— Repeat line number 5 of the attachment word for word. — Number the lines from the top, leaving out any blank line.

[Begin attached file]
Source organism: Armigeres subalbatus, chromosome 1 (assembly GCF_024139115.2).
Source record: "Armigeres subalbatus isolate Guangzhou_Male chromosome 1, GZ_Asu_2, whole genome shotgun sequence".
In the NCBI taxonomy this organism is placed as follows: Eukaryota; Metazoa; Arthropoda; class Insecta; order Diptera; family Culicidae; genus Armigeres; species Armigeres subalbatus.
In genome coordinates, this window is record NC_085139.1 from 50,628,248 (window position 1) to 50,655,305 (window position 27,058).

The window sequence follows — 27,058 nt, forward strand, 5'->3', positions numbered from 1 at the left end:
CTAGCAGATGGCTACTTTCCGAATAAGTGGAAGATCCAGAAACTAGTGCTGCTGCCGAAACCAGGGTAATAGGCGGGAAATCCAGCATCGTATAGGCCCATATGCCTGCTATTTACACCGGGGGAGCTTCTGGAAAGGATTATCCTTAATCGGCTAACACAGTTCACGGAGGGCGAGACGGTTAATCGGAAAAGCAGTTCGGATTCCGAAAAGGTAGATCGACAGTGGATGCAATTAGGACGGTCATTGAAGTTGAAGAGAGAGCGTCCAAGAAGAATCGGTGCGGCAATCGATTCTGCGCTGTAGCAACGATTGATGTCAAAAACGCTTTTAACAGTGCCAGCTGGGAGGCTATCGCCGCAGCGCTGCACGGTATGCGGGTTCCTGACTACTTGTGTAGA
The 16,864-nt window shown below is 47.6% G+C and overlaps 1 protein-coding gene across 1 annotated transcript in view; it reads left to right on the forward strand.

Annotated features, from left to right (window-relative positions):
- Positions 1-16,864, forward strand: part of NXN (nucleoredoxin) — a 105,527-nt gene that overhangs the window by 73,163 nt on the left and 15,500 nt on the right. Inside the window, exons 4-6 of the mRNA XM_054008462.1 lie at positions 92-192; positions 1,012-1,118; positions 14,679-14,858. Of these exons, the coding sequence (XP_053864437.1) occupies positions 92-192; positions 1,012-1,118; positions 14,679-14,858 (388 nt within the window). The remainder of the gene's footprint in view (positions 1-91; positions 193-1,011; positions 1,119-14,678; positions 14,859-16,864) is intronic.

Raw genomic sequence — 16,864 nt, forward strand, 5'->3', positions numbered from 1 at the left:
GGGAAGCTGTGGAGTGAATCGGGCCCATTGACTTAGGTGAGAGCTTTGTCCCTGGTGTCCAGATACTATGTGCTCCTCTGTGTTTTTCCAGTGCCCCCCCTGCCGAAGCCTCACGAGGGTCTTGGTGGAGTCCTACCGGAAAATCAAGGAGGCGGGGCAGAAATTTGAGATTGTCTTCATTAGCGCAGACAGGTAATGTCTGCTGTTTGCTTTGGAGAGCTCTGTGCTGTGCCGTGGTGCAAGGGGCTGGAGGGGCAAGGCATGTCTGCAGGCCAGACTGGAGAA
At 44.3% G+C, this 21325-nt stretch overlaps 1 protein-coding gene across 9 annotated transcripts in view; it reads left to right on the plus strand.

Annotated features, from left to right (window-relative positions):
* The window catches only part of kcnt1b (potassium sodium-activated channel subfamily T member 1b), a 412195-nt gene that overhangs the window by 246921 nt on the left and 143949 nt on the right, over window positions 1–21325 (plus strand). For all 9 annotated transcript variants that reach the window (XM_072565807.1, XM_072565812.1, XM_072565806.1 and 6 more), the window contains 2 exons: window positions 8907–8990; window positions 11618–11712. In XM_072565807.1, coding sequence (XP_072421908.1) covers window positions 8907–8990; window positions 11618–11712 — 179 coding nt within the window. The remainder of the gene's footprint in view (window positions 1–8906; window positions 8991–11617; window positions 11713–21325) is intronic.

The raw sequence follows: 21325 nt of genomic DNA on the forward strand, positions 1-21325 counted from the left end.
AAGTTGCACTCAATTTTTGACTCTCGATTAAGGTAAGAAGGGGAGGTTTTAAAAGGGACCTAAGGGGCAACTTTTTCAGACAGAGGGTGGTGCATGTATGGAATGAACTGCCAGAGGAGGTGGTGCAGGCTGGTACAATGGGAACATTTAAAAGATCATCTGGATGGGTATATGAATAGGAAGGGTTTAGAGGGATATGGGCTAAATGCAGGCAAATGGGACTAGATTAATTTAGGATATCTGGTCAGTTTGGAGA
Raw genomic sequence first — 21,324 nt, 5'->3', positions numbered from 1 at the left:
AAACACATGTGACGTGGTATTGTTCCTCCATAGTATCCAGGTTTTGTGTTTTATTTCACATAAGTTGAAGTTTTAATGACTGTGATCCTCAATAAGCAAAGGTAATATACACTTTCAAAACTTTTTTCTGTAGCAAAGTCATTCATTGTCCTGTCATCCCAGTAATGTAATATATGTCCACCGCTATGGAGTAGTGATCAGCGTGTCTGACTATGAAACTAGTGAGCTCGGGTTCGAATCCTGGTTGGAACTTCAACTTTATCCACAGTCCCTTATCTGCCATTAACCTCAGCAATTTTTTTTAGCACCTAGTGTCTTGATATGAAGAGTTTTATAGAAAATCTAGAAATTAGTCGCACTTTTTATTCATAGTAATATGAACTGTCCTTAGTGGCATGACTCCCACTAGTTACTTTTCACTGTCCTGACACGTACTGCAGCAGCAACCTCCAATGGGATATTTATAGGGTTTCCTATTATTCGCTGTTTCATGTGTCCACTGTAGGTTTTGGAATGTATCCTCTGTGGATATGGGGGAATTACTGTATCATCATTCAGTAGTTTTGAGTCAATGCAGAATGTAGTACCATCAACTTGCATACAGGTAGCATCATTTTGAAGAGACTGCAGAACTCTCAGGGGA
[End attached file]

The window sequence follows — 27,058 nt, forward strand, 5'->3', positions numbered from 1 at the left end: